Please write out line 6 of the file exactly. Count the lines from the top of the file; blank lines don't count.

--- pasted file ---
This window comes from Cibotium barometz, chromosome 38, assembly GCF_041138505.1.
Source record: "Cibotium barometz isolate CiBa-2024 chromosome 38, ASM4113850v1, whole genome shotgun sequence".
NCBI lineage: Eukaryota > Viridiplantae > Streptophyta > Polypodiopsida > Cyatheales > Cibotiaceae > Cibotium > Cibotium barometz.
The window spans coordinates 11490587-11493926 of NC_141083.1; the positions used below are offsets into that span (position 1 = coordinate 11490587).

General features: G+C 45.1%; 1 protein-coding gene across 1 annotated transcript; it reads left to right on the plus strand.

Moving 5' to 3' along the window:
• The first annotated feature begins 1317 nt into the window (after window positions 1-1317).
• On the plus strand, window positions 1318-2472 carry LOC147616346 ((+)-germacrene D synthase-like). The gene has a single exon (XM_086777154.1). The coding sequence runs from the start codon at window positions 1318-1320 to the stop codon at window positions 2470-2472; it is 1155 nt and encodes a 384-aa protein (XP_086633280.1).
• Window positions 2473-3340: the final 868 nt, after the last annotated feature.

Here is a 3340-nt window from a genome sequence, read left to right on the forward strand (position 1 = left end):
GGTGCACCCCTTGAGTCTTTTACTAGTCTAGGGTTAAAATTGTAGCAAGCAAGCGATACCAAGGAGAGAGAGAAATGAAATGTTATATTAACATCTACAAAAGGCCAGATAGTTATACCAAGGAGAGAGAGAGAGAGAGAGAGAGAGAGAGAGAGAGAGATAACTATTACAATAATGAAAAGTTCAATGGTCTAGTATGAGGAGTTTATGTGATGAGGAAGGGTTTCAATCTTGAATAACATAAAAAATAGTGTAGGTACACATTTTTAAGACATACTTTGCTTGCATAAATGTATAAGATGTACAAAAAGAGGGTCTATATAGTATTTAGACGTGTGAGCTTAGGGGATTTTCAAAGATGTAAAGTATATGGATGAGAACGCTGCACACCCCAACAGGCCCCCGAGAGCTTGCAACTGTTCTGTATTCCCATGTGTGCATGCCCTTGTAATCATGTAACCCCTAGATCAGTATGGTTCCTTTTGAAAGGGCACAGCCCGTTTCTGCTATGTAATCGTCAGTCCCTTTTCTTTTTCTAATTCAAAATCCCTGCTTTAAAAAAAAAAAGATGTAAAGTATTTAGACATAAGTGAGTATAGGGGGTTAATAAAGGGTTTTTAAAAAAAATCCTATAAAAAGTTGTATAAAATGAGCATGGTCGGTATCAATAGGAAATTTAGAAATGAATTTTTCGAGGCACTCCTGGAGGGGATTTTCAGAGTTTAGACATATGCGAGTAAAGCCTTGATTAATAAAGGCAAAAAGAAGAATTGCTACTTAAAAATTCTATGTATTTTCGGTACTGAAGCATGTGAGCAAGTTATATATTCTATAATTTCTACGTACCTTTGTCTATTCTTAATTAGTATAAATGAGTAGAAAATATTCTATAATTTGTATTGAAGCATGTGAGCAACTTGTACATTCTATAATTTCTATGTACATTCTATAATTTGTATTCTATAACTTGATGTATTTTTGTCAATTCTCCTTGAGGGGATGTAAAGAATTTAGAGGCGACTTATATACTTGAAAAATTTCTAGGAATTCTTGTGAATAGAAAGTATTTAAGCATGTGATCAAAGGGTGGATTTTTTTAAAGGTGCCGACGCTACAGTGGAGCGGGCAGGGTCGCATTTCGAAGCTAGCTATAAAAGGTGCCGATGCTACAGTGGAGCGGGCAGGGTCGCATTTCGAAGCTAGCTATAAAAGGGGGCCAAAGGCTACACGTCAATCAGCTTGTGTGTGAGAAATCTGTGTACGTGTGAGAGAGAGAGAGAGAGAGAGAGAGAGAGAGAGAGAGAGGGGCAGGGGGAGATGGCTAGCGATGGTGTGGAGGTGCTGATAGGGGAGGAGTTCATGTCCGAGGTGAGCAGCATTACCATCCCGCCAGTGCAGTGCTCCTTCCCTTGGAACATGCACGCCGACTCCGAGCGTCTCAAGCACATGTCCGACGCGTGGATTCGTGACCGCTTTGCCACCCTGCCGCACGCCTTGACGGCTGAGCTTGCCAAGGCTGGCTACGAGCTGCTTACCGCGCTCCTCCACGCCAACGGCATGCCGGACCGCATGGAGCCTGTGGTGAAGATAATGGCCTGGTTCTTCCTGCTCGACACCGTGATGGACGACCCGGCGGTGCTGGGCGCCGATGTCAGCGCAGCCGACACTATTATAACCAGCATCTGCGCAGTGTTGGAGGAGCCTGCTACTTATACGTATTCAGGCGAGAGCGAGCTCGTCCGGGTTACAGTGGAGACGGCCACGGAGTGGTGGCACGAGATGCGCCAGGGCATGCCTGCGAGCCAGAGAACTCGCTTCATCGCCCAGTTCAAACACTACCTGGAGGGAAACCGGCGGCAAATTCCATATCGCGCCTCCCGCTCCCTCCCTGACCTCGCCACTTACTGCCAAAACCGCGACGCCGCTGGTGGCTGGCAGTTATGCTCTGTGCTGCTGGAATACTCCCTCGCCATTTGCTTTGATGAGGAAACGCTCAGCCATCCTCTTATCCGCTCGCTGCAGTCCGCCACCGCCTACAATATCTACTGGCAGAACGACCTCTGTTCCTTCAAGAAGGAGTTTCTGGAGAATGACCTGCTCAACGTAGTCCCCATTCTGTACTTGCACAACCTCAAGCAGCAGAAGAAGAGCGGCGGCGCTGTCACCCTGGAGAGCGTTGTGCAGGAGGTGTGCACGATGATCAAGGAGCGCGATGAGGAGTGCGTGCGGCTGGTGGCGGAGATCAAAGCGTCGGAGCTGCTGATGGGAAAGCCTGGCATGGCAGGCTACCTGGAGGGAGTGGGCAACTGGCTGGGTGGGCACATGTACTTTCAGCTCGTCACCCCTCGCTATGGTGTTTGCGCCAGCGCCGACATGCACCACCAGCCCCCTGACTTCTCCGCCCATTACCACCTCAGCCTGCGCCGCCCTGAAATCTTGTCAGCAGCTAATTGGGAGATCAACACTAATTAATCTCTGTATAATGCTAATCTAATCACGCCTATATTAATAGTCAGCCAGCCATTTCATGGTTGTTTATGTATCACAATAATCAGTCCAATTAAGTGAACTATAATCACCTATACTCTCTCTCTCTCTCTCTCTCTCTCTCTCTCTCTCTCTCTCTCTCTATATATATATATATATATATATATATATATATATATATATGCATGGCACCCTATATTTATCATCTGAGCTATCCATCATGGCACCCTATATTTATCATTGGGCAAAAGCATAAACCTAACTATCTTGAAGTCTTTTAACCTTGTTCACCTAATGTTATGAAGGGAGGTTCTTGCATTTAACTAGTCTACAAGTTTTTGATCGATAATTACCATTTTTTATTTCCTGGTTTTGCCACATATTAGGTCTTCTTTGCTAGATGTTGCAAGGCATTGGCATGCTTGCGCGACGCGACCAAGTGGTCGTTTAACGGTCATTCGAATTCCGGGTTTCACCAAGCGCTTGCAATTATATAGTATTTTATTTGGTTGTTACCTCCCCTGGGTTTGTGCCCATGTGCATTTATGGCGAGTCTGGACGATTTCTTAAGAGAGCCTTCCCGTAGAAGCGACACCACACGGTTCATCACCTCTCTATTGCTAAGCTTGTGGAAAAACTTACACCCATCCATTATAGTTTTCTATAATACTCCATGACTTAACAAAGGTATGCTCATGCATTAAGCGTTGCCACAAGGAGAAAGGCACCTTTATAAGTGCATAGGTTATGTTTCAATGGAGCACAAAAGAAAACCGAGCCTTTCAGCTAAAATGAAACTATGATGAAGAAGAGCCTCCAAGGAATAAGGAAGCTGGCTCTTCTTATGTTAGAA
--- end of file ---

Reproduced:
Moving 5' to 3' along the window: